Monday after the Second Sunday after Easter.

On the Other Lessons to be Learned from this Incident Concerning St. Thomas.


My God, I firmly believe that Thou art here present. I acknowledge that on account of my many sins I am utterly unworthy to appear before Thy sacred countenance. Yet, confiding in Thy infinite goodness and mercy, I venture to address Thee, to call upon Thy holy name, and meditate upon Thy commandments, in order that I may acquire a better knowledge of Thy holy will, and accomplish it with more fidelity. Wherefore enlighten my understanding that I may perceive what I ought to do or leave undone for the promotion of Thy glory and my own salvation; at the same time excite my will, that I may repent with my whole heart of my past sins, and resolve for the future to do all that Thou requirest of me. Grant me above all to know Jesus, my divine Teacher and Guide, more clearly, that I may love Him more dearly, and consequently labor, struggle and suffer with greater generosity and self-sacrifice in imitation of His example. Holy Mary, Mother of God and my Mother, show Jesus to me now, and let me study thy divine Son to the salvation of my soul. Holy Guardian Angel, keep far from me all distracting thoughts; my patron saint, come to my assistance. Amen.

On the Other Lessons to be Learned from this Incident Concerning St. Thomas.

 To-day, my soul, you are invited to contemplate the unbelieving apostle in a more favorable light, one which brings out his characteristic qualities. When our Lord announced His intention of going to Bethania for the purpose of raising Lazarus from the dead, a journey which the apostles feared might endanger their Master’s life, Thomas in affectionate anxiety and self-sacrificing courage said to his fellow apostles: “Let us also go, that we may also die with Him.” (St. John xi. 16.) Since before our Lord’s resurrection he gave such a noble example to his brethren, how came it to pass that after the resurrection he was found inferior to them all in faith? Let us consider the reasons.

1st. On the occasion of Christ’s first appearance to the apostles Thomas was not with them; he did not see Him and consequently did not believe in Him. Learn hence, my soul, how pernicious it is to separate yourself from the society of your brethren, not to join them in prayer and divine worship, but to hold aloof in self-will and go your own way. Hear what Thomas a Kempis says: “He who strives to withdraw himself from obedience, withdraws himself from grace; and he who seeks his own, loses those things that are in common.” (Imit. B. iii. ch. 13.) “Where there are two or three gathered together in My name,” Christ tells us, “there am I in the midst of them.” (St. Matt, xviii. 20.) If you look back on your past life you will surely find that you have never made much progress when you have persisted in following self-chosen ways.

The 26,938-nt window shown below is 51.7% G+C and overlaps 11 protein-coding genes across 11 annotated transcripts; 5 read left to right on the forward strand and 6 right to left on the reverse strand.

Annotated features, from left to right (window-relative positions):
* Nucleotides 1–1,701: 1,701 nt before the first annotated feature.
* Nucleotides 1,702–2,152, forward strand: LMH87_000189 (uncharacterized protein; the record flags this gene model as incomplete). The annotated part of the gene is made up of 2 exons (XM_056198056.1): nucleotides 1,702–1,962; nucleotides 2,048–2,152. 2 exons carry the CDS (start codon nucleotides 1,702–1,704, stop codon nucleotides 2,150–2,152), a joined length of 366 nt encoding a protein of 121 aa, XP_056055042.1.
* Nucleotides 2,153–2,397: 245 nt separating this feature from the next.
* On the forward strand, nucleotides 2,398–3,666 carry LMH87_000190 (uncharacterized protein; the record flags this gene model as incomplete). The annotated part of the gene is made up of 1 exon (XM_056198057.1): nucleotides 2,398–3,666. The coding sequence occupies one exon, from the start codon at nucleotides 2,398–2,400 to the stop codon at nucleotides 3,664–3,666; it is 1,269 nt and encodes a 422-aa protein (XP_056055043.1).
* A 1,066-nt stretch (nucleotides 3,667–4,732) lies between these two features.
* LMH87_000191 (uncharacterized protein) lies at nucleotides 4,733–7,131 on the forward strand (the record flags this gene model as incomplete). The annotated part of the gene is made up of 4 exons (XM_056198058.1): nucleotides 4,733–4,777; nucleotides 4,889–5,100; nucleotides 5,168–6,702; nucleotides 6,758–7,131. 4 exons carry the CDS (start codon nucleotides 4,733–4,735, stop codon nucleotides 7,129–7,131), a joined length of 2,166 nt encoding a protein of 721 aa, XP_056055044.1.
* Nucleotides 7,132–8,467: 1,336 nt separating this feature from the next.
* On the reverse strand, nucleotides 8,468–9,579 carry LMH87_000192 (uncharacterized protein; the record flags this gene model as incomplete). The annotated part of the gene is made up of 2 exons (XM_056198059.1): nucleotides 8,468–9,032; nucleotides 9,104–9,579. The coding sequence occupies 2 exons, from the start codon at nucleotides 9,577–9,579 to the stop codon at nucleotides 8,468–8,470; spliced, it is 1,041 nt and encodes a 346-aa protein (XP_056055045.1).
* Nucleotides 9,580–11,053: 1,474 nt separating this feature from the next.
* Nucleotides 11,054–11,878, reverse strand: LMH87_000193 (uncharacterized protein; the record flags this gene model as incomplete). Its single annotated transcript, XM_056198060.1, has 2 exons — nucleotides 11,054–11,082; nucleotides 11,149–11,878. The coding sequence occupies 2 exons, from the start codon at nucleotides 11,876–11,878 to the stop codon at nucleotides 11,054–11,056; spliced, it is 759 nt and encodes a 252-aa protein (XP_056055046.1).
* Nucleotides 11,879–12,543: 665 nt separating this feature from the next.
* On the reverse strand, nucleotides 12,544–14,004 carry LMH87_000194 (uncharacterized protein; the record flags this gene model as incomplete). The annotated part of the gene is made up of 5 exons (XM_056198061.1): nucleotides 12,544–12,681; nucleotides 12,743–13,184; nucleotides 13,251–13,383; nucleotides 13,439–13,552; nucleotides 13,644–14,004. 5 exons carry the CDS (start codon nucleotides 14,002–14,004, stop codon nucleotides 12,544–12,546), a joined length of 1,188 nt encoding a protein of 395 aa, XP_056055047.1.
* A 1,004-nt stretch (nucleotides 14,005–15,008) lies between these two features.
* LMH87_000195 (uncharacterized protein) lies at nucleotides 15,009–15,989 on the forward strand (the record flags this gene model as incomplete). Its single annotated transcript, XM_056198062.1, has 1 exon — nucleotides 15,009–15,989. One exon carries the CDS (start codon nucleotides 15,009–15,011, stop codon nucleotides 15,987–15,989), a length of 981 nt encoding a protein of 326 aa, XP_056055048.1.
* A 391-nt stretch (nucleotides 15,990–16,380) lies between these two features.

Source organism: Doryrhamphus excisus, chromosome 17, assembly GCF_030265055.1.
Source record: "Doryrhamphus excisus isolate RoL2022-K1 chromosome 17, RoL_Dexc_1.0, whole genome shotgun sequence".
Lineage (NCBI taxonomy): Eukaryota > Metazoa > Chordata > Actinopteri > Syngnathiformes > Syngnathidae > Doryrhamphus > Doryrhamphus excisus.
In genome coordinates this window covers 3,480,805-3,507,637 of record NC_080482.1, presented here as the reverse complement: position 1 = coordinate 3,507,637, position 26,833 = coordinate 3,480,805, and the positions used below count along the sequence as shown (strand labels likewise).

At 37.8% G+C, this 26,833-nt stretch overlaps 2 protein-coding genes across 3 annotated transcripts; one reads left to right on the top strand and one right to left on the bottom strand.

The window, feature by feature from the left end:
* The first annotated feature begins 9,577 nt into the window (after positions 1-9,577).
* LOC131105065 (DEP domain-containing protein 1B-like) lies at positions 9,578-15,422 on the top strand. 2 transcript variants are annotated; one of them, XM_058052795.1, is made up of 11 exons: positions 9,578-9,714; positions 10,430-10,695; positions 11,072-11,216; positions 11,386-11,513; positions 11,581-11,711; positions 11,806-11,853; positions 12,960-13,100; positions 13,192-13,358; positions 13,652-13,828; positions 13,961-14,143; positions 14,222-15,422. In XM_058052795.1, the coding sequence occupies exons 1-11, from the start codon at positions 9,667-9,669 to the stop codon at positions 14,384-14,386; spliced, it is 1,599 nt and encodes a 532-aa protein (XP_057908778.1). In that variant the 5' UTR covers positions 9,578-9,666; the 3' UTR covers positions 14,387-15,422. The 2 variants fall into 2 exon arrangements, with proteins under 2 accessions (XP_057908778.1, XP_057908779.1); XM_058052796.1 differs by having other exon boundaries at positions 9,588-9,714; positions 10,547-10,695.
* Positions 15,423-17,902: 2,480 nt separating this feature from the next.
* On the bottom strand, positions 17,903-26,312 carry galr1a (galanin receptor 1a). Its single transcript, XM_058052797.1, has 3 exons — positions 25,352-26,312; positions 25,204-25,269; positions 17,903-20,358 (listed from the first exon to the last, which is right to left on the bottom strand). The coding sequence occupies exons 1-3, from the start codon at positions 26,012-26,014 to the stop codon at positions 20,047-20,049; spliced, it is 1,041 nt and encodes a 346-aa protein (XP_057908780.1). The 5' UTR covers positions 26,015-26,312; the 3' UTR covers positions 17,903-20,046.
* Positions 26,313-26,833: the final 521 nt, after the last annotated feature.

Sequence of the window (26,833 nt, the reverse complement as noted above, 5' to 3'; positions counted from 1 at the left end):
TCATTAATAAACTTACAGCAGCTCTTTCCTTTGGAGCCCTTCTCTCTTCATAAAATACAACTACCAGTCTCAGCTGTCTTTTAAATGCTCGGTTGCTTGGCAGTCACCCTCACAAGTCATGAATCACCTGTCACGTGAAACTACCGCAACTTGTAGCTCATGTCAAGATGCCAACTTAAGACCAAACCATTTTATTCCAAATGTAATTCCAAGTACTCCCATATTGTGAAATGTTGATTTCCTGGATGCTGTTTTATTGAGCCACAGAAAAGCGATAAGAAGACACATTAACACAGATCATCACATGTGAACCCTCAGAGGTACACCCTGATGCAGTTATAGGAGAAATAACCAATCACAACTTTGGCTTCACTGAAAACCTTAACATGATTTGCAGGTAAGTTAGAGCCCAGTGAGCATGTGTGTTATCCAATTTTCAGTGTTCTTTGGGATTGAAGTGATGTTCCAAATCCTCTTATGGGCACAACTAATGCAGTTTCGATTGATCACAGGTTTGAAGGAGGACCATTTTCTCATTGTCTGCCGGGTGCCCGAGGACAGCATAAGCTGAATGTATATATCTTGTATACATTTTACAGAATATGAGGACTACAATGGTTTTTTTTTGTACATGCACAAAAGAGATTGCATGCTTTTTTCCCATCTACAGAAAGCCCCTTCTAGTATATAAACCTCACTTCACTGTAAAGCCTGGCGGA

2d. Another reason was the presumption and impertinence of the apostle in imposing conditions upon God, venturing to dictate the ways and means whereby he might be brought to believe in the resurrection. The ordinary way, trusting to the report of eye-witnesses, the assurances of his fellow apostles and of the women, is not enough for him; he requires something special and extraordinary to convince him. He must needs see with his eyes and handle with his hands; thus for the space of eight days he chooses to remain the prey of disquieting doubts. Learn from this the danger of despising the ordinary way of piety and the service of God, and grasping after uncommon, singular means, almost going so far as to require a miracle worked for one. “Not minding high things but consenting to the humble,” the Apostle writes; and St. Bernard exhorts his disciples to spare themselves the disturbance of their peace, by avoiding singularities which are always productive of unrest.

3d. Finally consider that our Lord permitted Thomas to doubt for our sakes. The apostle atoned for the fault of which he was guilty by his generous confession: “My Lord and my God!” whereby, as St. Gregory the Great observes, he proclaimed the human and divine nature of Christ; the former by addressing Him as Lord, the latter by adoring Him as God. But for us his former doubts and unbelief are of great importance chiefly because of the consoling words our Lord added: “Blessed are they that have not seen and have believed.” For they are animated by a faith of a far higher kind, far more meritorious and blissful; a faith which is not dependent, like that of Thomas, on the testimony of the senses, but what is infinitely more exalted and more praiseworthy, a faith inspired by the operation of the Holy Ghost. Do you belong to the number of those whom our Lord declares to be blessed? Ask yourself this question seriously, and according to the answer of your conscience form resolutions to-day suited to the subject of your meditation.


My God, I give Thee heartfelt thanks for all the graces and all the light Thou hast conferred on me during this meditation. Pardon me all the negligence and the distractions of which I have been guilty, and give me strength to carry out the resolutions that I have made. Fortify me, that from henceforth I may diligently practise this virtue . . . avoid this fault . . . perform this action . . . to Thy honor. Help me to do this, sweet Virgin Mary; and if I ever forget my good resolutions, I entreat my Angel Guardian to recall them to my memory. Amen.

Meditations on the Life, Teaching, and Passion of Jesus Christ

(Nihil Obstat and Imprimatur: New York, December 31, 1900)

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